Monday really wasn’t a gold star day in Supreme Court history. In a 5-4 decision, the Court took a big chunk out of the Voting Rights act by allowing Alabama to create an absurd gerrymander that will ensure future GOP election victories if it stands.
The case in issue is Merrill v. Mulligan and, aside from the decision itself, what is particularly troubling is that, once again, there are credible assertions that the Supreme Court is working its “shadow docket.”
The shadow docket is when the Supreme Court uses summary decisions (that was the case here) and emergency orders instead of following their normal procedures, involving full oral argument and the often lengthy discussion and decision process that follows.
While this term was coined by a law professor in 2015, it really became mainstream in 2020 - not only in people beginning to discuss it widely, but in the number of cases in which the Supreme Court used this tool. The shadow docket is more relevant today than ever because, as in yesterday’s decision, it allows the Court to act quicker on hot button issues, such as voting rights.
This Alabama voting right case is critically important. By blocking the creation of a second majority-Black congressional district before the 2022 midterms, the Court is practically ensuring electoral unfairness in a state that is 26.8% Black.
“Once again, the court's action came in an unsigned order, without full briefing or argument, though the court will eventually hear arguments in the case, either later this term or, more likely, next fall.”
Next fall is, of course, too late, as the Alabama primaries for the 2022 midterm are set for May.
Essentially, this is what the Supreme Court allowed last night allowed in their 5-4 vote:
What the Court did in Alabama was to gerrymander the state to the point where it has literally zero resemblance to the actual population.
As to the shadow docket issue itself, both Justice Kavanaugh and Justice Kagan both addressed it on Monday.
Justice Kagan wrote:
“Today’s decision is one more in a disconcertingly long line of cases in which this Court uses its shadow docket to signal or make changes in the law, without anything approaching full briefing or argument. Here, the District Court amplified established legal principles to an extensive evidentiary record. Its reasoning was careful - indeed, exhaustive - and justified in every respect.”
Kagan argues that the Supreme Court, in simply disagreeing with the District Court by saying that the law needs to change, does not only a disservice to that court, which “correctly applied this Court’s long standing voting rights precedent,” but, more importantly, “it does a disservice to Black Alabamians who under that precedent have had their electoral power diminished - in violation of a law this Court once knew to buttress all of American democracy.”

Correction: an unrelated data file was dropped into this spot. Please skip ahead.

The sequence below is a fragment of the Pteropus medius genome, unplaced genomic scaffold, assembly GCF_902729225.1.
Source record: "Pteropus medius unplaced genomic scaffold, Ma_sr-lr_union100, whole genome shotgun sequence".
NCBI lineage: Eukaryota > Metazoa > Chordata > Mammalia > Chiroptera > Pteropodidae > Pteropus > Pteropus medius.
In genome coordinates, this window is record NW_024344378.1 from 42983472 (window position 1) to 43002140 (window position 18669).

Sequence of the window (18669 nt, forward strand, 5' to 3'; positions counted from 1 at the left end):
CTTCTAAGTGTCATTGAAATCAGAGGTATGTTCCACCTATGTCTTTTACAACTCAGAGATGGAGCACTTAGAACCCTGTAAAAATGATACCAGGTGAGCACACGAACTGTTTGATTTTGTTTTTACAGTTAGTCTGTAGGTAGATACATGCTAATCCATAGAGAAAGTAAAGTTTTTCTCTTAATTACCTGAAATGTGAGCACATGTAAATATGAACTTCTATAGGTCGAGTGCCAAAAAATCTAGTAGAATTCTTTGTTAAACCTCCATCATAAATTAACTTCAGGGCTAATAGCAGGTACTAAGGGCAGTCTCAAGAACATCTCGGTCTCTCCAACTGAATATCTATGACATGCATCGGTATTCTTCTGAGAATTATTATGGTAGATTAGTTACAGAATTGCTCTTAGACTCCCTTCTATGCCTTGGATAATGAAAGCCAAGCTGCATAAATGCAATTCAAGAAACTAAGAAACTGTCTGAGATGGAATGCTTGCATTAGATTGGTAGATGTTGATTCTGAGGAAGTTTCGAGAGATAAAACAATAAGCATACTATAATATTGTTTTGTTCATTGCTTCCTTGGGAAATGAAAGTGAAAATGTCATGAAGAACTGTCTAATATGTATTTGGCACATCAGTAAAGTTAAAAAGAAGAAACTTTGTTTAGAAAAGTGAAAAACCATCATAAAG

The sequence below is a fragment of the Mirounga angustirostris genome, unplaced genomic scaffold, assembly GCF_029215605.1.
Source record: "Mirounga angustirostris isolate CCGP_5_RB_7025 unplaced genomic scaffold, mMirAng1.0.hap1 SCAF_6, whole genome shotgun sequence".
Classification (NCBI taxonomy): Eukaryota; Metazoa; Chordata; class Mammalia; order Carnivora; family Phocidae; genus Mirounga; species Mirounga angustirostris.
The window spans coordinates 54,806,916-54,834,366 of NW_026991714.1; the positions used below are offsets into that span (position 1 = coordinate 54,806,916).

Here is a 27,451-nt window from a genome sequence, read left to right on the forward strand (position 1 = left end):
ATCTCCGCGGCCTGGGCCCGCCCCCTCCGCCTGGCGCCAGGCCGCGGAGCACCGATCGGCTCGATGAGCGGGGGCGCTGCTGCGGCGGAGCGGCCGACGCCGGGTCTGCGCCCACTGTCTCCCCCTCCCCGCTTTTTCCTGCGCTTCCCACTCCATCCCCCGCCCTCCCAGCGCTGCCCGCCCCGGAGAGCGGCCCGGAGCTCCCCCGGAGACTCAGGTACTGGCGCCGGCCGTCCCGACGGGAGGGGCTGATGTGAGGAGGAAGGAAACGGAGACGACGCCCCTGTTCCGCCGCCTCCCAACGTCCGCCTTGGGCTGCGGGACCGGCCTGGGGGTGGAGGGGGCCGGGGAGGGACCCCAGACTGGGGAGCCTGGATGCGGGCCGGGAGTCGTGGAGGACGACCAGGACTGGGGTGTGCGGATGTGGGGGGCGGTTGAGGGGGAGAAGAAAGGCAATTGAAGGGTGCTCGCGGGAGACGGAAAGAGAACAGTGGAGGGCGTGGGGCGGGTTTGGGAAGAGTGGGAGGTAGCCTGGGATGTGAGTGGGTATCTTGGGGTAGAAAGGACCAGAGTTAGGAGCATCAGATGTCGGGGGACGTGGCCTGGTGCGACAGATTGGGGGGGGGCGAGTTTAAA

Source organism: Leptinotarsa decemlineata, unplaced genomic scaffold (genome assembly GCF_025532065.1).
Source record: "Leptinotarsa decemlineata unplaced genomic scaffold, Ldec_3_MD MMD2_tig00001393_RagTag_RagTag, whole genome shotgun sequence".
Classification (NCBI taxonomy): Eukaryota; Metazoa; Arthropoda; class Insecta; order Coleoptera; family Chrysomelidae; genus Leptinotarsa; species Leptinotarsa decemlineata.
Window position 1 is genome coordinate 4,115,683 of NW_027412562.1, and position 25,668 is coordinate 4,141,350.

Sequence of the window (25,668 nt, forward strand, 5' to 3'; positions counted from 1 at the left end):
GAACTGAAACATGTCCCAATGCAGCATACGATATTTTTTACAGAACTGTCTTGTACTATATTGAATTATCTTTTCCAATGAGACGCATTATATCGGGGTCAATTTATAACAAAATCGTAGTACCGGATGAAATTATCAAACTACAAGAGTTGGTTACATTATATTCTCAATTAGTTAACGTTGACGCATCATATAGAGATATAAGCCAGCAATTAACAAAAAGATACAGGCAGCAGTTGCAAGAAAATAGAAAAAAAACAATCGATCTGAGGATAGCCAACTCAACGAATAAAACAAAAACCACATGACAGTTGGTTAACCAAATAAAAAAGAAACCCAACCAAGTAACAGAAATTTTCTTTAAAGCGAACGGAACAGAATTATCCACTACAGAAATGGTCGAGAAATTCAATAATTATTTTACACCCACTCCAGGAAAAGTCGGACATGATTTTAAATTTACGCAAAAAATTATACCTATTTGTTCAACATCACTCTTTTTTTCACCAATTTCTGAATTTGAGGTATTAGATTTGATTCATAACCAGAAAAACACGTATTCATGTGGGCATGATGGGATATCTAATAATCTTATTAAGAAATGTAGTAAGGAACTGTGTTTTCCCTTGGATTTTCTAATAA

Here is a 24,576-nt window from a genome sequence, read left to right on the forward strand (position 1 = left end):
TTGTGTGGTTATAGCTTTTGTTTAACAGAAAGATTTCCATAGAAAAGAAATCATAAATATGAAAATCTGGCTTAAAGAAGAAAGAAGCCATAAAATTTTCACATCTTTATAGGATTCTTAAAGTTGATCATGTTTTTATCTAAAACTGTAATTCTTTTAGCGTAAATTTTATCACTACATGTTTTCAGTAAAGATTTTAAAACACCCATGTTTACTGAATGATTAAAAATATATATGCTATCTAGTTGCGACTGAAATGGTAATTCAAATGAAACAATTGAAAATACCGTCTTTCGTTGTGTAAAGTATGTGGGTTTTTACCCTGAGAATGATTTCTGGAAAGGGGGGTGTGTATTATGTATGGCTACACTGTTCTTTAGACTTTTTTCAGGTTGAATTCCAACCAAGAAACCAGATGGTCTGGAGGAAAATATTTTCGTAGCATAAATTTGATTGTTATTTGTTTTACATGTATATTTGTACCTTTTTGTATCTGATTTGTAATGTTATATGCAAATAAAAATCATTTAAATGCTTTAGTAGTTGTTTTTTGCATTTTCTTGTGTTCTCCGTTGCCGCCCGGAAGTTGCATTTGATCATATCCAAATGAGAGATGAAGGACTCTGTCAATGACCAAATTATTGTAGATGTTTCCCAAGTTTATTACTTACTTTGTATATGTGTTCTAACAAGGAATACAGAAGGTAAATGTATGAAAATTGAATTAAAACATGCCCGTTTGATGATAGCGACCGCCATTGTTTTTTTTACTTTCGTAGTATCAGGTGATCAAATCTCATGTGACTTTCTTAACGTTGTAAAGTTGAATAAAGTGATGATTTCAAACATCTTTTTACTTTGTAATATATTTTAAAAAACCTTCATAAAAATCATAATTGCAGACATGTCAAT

And that’s exactly what using the shadow docket to reverse a gerrymandering case in favor of those doing the gerrymandering does.
Justice Kavanaugh replied that “The principal dissent’s catchy but worn-out rhetoric about the ‘shadow docket’ is similarly off target. The stay will allow this Court to decide the merits in an orderly fashion - after full briefing, oral argument, and out usual extensive internal deliberations - and ensure we do not have to decide the merits on the emergency docket. To reiterate: The Court’s stay order is not a decision on the merits.”
Decision on the merits or not, 2022 is a huge election year. With many predicting a Red Wave - or even a Red Tsunami - where there is even a perception that the highest court in the land is playing politics through something like a shadow docket, this has the potential to harm how democracy functions.
Charlie Cartwright, a Florida lawyer, points out something critically important about the shadow docket:
“Whether the Supreme Court actually has a shadow docket is far less important than a public perception that it does, as this can erode confidence in our courts and the law.”
What is really interesting about what transpired yesterday at the Supreme Court is that it was not a 6-3 decision along philosophical lines, but rather 5-4, with Chief Justice Roberts crossing the philosophical divide and siding with the liberal wing of the court.
In another sharp irony, this is the same Chief Justice Roberts who was a catalyst for another Alabama case eight years ago that itself took a serious chunk out of the bedrock voting rights principle. While his support yesterday is noteworthy, it functionally does nothing, as Alabama will suffer for at least one more election cycle from this absurd and likely illegal gerrymander.